franmo-indian-girl
franmo-animals
franmo-tees-1
franmo-ramonas
franmo-tees-3

AW: Where do you like to find inspiration?
Franmo: Nature is inspiring. I go hiking a lot which clears my head and chills me out.
I’ve always loved fashion from every era including current trends and I’m heavily into that.
I also spend a lot of time on blogs which is a pretty extraordinary source for inspiration. Although the internet is awesome it isn’t as all-encompassing and exciting as getting out in the real world.

AW: Describe your style in three words.
Franmo: Quirky. Scruffy. Weird.

AW: Do you have a favorite theme you like to follow within your personal work?
Franmo: I love funny and silly art that doesn’t take itself too seriously. I love comic style art also, simply because I don’t have the patience for that shit and I’m in awe. David Shirgley is pretty awesome in every way. I love Will Sweeney‘s attention to detail and Neckface because of his drawing style and fucked up nature of his art in general. There are many other artists I love also but I don’t really have one favorite in particular.

AW: If you could choose any designer or artist to collaborate with, who would it be and why?
Franmo: Fuck I really don’t know. I would love to collaborate with anyone who is super talented but who’s style is completely different from my own. Those are the best collaborations I think because the results are exciting and unexpected.
Collaborating with a fashion or shoe designer would be kinda rad. In my day job, I’m an Art Director / designer, for a t-shirt company, and it never gets old seeing your art as a wearable piece.

AW: What do you like to do to unwind when you need a break from work?
Franmo: I’ve been getting into movie and TV show watching. I never really was a TV person and I”m feeling a bit like a couch potato these days, but it’s fun. I love Dexter. Who doesn’t though?!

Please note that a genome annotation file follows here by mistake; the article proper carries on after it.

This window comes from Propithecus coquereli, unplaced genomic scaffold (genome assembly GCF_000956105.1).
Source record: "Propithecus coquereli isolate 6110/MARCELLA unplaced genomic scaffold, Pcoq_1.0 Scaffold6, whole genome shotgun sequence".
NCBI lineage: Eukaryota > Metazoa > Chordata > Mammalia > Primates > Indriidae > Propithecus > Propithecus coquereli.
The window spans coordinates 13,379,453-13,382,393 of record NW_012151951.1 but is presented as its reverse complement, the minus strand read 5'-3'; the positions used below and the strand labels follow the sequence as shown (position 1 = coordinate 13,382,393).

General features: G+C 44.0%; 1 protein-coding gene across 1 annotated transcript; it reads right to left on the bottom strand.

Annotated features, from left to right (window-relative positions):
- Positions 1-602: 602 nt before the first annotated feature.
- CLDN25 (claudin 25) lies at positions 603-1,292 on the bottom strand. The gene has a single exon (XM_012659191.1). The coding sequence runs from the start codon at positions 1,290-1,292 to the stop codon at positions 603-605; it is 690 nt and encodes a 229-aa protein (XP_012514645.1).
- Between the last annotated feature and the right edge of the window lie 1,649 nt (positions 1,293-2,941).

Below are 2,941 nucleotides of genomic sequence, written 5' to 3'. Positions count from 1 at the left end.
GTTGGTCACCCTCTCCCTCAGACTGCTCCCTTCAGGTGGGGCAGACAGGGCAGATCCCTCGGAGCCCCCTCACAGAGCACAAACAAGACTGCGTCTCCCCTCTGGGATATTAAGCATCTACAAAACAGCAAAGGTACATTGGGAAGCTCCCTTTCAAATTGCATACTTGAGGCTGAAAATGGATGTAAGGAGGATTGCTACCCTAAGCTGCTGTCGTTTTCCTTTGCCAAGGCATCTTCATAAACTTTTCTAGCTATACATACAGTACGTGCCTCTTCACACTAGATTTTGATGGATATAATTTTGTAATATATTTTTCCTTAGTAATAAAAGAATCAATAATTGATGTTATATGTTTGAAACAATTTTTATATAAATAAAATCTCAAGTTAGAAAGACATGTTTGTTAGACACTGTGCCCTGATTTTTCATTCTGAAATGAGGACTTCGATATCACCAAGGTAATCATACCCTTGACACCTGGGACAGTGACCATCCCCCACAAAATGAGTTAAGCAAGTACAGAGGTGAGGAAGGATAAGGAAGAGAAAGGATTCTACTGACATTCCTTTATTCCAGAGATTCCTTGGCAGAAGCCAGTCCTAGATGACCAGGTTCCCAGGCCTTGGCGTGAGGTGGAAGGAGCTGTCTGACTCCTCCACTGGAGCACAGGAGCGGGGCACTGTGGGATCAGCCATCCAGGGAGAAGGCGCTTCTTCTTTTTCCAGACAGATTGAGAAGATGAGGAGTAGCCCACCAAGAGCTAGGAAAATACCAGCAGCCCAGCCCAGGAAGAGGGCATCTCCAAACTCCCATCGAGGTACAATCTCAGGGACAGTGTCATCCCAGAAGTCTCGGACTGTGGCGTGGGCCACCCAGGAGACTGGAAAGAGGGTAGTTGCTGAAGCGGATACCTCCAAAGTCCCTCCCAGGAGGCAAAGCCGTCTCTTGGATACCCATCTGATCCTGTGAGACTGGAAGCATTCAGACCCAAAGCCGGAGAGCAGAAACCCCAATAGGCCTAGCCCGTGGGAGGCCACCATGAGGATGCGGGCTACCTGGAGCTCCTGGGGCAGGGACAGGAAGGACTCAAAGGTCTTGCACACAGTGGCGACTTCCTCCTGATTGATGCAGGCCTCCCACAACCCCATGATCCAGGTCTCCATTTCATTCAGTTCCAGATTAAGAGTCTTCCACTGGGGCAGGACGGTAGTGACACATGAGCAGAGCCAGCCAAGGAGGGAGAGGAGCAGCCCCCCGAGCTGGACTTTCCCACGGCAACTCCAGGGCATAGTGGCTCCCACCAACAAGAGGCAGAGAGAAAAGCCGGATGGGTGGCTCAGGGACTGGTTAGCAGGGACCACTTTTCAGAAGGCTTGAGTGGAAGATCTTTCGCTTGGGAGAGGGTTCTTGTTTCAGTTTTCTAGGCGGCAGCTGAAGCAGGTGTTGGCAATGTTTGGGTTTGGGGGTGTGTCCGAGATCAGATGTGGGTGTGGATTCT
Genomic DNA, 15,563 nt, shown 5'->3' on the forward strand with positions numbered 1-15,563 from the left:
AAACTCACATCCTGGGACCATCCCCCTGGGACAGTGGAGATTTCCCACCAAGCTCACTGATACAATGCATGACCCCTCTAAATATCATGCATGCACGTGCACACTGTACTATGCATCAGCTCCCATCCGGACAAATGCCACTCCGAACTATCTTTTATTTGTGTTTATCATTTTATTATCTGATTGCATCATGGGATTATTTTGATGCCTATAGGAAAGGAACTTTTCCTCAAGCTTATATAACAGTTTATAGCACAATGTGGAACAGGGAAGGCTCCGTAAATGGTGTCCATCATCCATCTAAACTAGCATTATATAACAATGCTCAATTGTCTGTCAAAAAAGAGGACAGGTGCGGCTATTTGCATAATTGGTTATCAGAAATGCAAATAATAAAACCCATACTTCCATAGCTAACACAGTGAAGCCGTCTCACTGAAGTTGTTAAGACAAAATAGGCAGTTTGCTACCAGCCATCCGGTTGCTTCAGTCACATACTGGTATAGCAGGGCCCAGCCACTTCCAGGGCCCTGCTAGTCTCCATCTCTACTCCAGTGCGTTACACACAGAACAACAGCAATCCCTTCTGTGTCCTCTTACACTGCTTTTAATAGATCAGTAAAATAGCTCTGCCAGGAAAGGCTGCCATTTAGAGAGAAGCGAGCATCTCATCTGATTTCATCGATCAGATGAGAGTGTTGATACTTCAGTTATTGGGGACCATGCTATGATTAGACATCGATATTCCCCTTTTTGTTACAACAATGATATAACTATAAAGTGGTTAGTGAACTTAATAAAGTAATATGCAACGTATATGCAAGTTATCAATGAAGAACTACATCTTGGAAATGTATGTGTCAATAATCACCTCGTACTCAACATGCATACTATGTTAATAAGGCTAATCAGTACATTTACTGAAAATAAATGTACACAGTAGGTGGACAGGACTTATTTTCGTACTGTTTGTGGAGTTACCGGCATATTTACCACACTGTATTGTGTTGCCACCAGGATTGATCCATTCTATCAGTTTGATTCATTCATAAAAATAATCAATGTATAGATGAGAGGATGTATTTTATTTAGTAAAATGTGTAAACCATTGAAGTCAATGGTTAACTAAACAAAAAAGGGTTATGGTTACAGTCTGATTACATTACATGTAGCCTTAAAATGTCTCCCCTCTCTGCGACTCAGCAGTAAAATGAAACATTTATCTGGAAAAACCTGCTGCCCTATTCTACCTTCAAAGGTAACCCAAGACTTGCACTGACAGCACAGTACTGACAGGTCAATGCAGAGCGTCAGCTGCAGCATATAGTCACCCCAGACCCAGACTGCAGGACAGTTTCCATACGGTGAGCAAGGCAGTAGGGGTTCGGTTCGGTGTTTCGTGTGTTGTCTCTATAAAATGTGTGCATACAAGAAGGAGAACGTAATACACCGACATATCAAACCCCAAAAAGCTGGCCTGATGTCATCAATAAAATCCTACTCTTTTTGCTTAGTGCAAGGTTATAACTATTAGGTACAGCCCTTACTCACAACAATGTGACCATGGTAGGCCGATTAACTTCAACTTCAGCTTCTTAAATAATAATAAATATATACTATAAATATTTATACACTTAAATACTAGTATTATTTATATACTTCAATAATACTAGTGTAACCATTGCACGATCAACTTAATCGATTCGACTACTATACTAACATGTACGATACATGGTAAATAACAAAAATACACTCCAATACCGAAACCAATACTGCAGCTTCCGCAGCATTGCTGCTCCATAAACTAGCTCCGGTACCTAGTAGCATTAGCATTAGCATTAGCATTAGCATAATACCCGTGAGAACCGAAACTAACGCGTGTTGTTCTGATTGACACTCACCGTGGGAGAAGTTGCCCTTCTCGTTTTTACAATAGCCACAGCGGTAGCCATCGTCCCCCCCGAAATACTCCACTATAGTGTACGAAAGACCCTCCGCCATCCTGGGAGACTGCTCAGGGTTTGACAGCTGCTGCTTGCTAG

Again, getting out into nature is also something great for unwinding which I do almost every day. Squirrels make me laugh. They make strange noises too.

AW: If you won the lottery today, would your job, your art, or the process you use change in any way?
Franmo: I’d probably spend about one month shopping for clothes and shoes. Lame I know, but it’s true. Then I’d get bored, so maybe I’d go to some exotic country and explore. Then I would come back and live like a trust-fund baby in an overpriced loft somewhere, painting and getting high all day. Seriously though, I would really love to get an MFA in art or illustration. I would probably write and illustrate children’s books, not caring whether or not they got published. Maybe I’d work towards getting a solo show so I can drink free wine. The possibilities are endless.

AW: Indeed, Franmo, indeed they are.

Franmo-girls-1
franmo-tees-2
desktoplovercom-wallpaper-animals-safari
franmo-tees-4
franmo-goodvsevil-1
954fb0ebf1d84fb921bfb0b6e045d57f_XL
franmo-deer

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Posted by:  aaryn
In:  Interviews
03 Nov 2011